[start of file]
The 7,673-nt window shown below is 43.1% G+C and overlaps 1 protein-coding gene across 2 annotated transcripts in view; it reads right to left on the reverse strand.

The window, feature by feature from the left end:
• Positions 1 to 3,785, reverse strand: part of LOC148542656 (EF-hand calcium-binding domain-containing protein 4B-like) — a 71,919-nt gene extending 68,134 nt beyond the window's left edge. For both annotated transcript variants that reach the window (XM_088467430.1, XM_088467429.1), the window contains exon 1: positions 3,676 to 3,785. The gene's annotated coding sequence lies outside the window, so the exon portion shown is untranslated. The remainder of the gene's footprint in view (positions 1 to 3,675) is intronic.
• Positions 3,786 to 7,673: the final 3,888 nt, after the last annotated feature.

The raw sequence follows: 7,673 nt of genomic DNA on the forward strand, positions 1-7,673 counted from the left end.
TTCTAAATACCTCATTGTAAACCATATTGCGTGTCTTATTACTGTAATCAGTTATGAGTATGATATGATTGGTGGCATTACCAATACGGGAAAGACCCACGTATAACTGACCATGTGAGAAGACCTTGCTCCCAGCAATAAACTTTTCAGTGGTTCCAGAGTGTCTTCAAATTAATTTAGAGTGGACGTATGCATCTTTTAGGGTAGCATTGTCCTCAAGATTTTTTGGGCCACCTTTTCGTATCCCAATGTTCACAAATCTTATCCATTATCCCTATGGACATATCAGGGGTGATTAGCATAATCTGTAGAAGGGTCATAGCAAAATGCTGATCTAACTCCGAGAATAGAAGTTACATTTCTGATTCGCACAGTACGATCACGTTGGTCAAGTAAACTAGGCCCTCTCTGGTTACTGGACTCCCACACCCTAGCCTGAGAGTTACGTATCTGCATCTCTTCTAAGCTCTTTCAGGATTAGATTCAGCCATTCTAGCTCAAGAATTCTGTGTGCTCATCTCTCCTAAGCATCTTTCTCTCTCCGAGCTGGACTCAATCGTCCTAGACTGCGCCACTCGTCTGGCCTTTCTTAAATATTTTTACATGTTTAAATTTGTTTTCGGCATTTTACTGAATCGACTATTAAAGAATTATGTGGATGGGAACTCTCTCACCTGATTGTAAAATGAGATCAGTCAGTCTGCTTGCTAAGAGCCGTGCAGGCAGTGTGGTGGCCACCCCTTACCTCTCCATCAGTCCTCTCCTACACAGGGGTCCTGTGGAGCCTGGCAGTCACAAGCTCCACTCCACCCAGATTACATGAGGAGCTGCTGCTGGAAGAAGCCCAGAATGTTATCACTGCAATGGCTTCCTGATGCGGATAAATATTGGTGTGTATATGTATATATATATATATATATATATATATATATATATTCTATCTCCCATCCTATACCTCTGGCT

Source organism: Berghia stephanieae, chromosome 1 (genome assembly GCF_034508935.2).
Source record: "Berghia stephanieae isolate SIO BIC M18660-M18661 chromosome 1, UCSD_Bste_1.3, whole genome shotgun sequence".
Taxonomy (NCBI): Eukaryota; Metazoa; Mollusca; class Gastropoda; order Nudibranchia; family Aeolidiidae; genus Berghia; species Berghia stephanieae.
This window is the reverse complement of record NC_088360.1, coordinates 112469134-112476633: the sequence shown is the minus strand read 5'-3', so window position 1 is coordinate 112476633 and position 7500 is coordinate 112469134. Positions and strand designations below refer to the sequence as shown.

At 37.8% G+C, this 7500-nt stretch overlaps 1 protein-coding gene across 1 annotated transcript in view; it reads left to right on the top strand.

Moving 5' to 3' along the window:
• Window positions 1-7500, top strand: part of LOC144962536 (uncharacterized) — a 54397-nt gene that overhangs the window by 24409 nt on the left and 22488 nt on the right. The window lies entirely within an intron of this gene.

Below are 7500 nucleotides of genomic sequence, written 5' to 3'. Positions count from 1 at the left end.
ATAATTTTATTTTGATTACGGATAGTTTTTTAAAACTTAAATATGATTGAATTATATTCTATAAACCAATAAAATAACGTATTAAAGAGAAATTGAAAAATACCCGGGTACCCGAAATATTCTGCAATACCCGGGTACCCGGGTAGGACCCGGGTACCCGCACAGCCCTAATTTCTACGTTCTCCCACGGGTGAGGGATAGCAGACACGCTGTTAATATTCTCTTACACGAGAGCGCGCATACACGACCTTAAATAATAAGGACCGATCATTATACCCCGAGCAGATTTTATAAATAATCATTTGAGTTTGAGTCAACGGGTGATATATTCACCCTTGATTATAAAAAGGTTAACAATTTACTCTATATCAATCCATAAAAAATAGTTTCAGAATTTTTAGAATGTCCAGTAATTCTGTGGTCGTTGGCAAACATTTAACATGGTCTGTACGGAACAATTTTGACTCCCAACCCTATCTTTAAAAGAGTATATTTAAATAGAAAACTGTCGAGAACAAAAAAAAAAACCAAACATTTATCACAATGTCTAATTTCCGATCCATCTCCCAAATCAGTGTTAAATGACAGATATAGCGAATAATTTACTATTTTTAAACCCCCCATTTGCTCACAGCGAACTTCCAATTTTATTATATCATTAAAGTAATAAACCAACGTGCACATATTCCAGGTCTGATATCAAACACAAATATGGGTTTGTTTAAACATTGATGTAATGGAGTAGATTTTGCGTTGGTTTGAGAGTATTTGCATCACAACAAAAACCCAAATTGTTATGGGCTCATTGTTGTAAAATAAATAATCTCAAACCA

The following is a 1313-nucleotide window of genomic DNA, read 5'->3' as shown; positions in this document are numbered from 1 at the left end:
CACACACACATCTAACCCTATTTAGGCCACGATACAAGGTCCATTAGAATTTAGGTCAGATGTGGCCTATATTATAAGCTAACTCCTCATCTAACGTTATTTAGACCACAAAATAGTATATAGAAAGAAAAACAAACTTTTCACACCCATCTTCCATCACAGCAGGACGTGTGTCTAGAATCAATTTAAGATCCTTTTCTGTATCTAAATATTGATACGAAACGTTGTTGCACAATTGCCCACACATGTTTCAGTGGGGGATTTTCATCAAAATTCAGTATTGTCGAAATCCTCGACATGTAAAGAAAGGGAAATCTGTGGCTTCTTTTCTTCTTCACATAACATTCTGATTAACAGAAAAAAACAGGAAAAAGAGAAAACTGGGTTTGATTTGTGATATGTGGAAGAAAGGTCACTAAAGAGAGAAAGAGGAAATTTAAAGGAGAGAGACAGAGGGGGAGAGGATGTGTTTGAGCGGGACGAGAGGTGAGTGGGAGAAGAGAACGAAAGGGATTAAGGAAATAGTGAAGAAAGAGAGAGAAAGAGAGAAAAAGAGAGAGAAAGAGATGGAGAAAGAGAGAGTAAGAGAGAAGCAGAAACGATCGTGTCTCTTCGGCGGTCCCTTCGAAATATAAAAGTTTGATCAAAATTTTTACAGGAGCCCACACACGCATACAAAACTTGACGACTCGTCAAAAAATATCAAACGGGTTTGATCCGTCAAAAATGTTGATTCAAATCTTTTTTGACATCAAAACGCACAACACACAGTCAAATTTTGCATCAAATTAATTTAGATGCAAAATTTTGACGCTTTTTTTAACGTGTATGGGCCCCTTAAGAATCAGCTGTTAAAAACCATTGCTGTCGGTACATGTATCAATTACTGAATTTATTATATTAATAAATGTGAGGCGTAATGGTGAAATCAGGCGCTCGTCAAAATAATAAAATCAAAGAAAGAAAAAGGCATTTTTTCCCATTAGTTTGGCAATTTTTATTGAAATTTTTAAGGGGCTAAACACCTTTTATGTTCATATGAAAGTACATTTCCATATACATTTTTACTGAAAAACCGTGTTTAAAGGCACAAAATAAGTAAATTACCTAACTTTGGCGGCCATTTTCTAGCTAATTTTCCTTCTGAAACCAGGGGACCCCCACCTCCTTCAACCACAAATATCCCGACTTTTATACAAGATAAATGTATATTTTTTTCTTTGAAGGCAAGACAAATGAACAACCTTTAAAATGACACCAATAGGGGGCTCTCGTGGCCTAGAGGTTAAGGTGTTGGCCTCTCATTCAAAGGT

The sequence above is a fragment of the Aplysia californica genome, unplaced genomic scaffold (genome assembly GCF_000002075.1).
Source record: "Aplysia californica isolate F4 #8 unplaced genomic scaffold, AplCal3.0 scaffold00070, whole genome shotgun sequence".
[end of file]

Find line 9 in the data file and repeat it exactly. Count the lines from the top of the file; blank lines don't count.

Taxonomy (NCBI): Eukaryota; Metazoa; Mollusca; class Gastropoda; order Nudibranchia; family Aeolidiidae; genus Berghia; species Berghia stephanieae.